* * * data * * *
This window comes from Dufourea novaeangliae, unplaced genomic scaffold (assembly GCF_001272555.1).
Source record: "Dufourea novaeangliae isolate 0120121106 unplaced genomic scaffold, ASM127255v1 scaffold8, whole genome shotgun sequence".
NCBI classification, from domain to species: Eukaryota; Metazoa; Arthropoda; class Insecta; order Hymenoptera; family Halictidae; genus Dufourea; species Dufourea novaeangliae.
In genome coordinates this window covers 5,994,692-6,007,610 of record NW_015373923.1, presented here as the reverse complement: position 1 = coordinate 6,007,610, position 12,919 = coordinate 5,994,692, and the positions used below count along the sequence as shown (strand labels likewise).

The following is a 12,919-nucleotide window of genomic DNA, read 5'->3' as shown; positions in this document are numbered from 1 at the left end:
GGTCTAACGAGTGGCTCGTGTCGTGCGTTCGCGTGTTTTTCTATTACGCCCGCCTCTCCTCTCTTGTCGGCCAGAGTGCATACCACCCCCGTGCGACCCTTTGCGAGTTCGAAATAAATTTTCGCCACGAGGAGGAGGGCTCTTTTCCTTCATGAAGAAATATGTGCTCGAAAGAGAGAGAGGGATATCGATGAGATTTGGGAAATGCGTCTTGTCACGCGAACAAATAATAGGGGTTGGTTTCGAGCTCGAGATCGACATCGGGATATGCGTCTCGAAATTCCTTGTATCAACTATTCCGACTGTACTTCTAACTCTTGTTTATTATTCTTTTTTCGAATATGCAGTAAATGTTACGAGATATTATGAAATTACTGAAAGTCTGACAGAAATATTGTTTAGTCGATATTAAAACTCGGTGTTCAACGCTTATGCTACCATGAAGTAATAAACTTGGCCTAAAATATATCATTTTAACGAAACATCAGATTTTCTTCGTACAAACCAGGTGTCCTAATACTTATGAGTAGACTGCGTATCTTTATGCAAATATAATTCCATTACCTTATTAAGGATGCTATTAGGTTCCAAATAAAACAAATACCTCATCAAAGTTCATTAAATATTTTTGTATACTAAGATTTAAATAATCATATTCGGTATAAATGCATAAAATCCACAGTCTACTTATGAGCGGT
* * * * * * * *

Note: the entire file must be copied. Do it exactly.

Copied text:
This window comes from Dufourea novaeangliae, unplaced genomic scaffold (assembly GCF_001272555.1).
Source record: "Dufourea novaeangliae isolate 0120121106 unplaced genomic scaffold, ASM127255v1 scaffold8, whole genome shotgun sequence".
NCBI classification, from domain to species: Eukaryota; Metazoa; Arthropoda; class Insecta; order Hymenoptera; family Halictidae; genus Dufourea; species Dufourea novaeangliae.
In genome coordinates this window covers 5,994,692-6,007,610 of record NW_015373923.1, presented here as the reverse complement: position 1 = coordinate 6,007,610, position 12,919 = coordinate 5,994,692, and the positions used below count along the sequence as shown (strand labels likewise).

The following is a 12,919-nucleotide window of genomic DNA, read 5'->3' as shown; positions in this document are numbered from 1 at the left end:
GGTCTAACGAGTGGCTCGTGTCGTGCGTTCGCGTGTTTTTCTATTACGCCCGCCTCTCCTCTCTTGTCGGCCAGAGTGCATACCACCCCCGTGCGACCCTTTGCGAGTTCGAAATAAATTTTCGCCACGAGGAGGAGGGCTCTTTTCCTTCATGAAGAAATATGTGCTCGAAAGAGAGAGAGGGATATCGATGAGATTTGGGAAATGCGTCTTGTCACGCGAACAAATAATAGGGGTTGGTTTCGAGCTCGAGATCGACATCGGGATATGCGTCTCGAAATTCCTTGTATCAACTATTCCGACTGTACTTCTAACTCTTGTTTATTATTCTTTTTTCGAATATGCAGTAAATGTTACGAGATATTATGAAATTACTGAAAGTCTGACAGAAATATTGTTTAGTCGATATTAAAACTCGGTGTTCAACGCTTATGCTACCATGAAGTAATAAACTTGGCCTAAAATATATCATTTTAACGAAACATCAGATTTTCTTCGTACAAACCAGGTGTCCTAATACTTATGAGTAGACTGCGTATCTTTATGCAAATATAATTCCATTACCTTATTAAGGATGCTATTAGGTTCCAAATAAAACAAATACCTCATCAAAGTTCATTAAATATTTTTGTATACTAAGATTTAAATAATCATATTCGGTATAAATGCATAAAATCCACAGTCTACTTATGAGCGGT